At first, Sleepy Joe’s sleepwalking routine was met with some eye rolling by top business leaders; old Joe may have lost a step, two or three, but at least he wasn’t tweeting nasty stuff like the last guy.
He also saved Corporate America from a socialist revolution in the name of President Bernie Sanders, didn’t he?
Now, as our economy enters a critical stage of high inflation and a recession, panic in the C-suite is palpable.
Biden is obviously dimwitted on economic matters and, maybe worse, he’s appointed a slew of people to key posts who are proven to be chronically and dangerously unprepared. The administration cannot handle the tsunami they created with reckless spending, chilling regulations and an ongoing war against oil producers in the middle of an inflationary spiral.
So abysmal is Biden and his administration’s economic acumen, business leaders who supported him are stepping up their attacks on his public-policy stupidity.
And the criticism is growing beyond the unusual suspects like Elon Musk, the norm-defying CEO of Telsa who called the Dems the “party of division and hate” while ridiculing the Biden administration’s energy policy.
Now the reliably liberal Amazon founder Jeff Bezos is chiming in. Keep in mind, this is the same Jeff Bezos who also owns The Washington Post, not exactly a bastion of right-wing groupthink.
What caught his attention was Biden’s brainless class-warfare deceit that greedy oil refiners are gouging consumers and must “bring down the price you are charging at the pump to reflect the cost you’re paying for the product.”
Biden’s weird logic went something like this: Refiners own most of the nation’s gas stations. They’re screwing people because they’re overcharging at the pump even as the cost of oil has begun to decline.
But Sleepy Joe missed the memo that Big Oil owns just a fraction of the nation’s gas stations; most are mom-and-pop small businesses. They operate on thin margins and are being whipsawed by the vicissitudes of the oil market, so they can’t lower prices we pay at the pump on a moment’s notice.
That’s why Bezos wisely noted in a tweet that Biden’s insult was “either straight-ahead misdirection” or it reflects a “deep misunderstanding of basic market dynamics.” As Bezos himself put it: “Ouch.”
Jamie Dimon, CEO of the nation’s largest bank, JPMorgan, is certainly no MAGA-hat-wearing Trumper. He runs a bank that is heavily regulated by the Biden administration, so there’s a lot of potential downside in criticizing the president and his economic remedies.
Unless, of course, Dimon thinks those remedies are economically poisonous. In his annual letter to shareholders, Dimon first took direct aim at Biden’s $1.9 trillion spending splurge in the middle of a rapidly improving post-COVID economy.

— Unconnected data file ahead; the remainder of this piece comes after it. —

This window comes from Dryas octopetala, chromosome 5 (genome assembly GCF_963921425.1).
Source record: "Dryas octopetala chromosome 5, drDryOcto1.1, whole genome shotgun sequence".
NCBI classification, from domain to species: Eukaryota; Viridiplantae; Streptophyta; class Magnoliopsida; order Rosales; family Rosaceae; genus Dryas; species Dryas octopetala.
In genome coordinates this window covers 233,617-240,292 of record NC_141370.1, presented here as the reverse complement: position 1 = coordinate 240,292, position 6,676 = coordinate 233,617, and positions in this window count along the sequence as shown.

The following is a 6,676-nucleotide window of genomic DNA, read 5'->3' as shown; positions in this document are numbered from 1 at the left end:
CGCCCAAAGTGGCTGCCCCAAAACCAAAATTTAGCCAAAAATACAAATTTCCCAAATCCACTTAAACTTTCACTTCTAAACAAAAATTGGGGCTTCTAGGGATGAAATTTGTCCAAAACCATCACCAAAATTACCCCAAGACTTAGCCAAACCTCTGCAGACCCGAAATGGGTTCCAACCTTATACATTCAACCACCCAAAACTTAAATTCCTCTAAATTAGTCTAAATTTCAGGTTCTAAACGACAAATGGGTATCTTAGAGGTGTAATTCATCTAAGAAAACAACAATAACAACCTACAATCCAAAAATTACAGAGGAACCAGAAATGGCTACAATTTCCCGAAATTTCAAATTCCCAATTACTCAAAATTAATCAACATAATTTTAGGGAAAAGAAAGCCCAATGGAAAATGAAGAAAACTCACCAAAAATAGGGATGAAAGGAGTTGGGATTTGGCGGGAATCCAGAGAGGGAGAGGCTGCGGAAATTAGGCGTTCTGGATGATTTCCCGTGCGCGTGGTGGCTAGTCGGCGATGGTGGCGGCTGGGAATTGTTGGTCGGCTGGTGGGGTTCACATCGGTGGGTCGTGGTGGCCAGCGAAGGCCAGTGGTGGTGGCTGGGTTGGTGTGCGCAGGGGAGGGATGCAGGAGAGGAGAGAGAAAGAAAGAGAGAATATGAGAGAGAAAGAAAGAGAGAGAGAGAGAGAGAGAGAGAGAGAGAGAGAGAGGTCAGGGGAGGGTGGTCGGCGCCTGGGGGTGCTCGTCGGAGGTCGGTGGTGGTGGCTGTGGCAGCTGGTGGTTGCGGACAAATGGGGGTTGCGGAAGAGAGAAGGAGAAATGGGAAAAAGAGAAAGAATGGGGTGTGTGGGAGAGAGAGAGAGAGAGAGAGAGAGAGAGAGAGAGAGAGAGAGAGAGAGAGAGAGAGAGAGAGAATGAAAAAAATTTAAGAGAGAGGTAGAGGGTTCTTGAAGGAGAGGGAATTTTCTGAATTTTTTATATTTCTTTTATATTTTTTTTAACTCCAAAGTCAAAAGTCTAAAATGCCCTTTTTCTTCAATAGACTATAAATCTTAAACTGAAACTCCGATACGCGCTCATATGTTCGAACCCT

More recently, Dimon said these policies, along with record-low interest rates — that Biden and his people long supported from the Fed — set the stage for inflation, a pernicious tax on the middle class.
Now, once the Fed finishes raising interest rates, inflation might decline but there will likely be a recession, something he described as a “hurricane . . . right out there down the road and coming our way.
“We don’t know if it’s a minor one or Superstorm Sandy. You better brace yourself,” Dimon added.
For my money, the biggest tell of Corporate America’s angst over Joe Biden’s economic chops comes from BlackRock, the world’s biggest money manager. Normally a staunch ally, former BlackRock executives can be found just about everywhere in the Biden administration.
But when Biden’s chairman of the Securities and Exchange Commission, Gary Gensler, announced he now wants to force all companies to disclose all aspects of their carbon footprint as a way to immediately reduce emissions, even BlackRock thought the administration was playing with fire.
Higher inflation and social unrest will result from an immediate transformation of the country to a zero-carbon footprint that the zealots in the administration are aiming for. The edicts could squeeze the economy because “the impact of onerous disclosure requirements . . . on US public issuers could disincentivize initial public offerings by private companies or US listing by non-US companies,” BlackRock said in a letter to the SEC.
My bet, as the train wreck continues, is you will see more and more CEOs of big banks and other companies calling out President Biden and his absurd handling of the economy. Yes, they supported him, but that was when they thought they were getting someone with half a clue as opposed to no clue.
And if there’s one thing I know about these guys after covering them for 30 years, it’s that they hate being associated with a loser, which is what we have sleepwalking in the White House.
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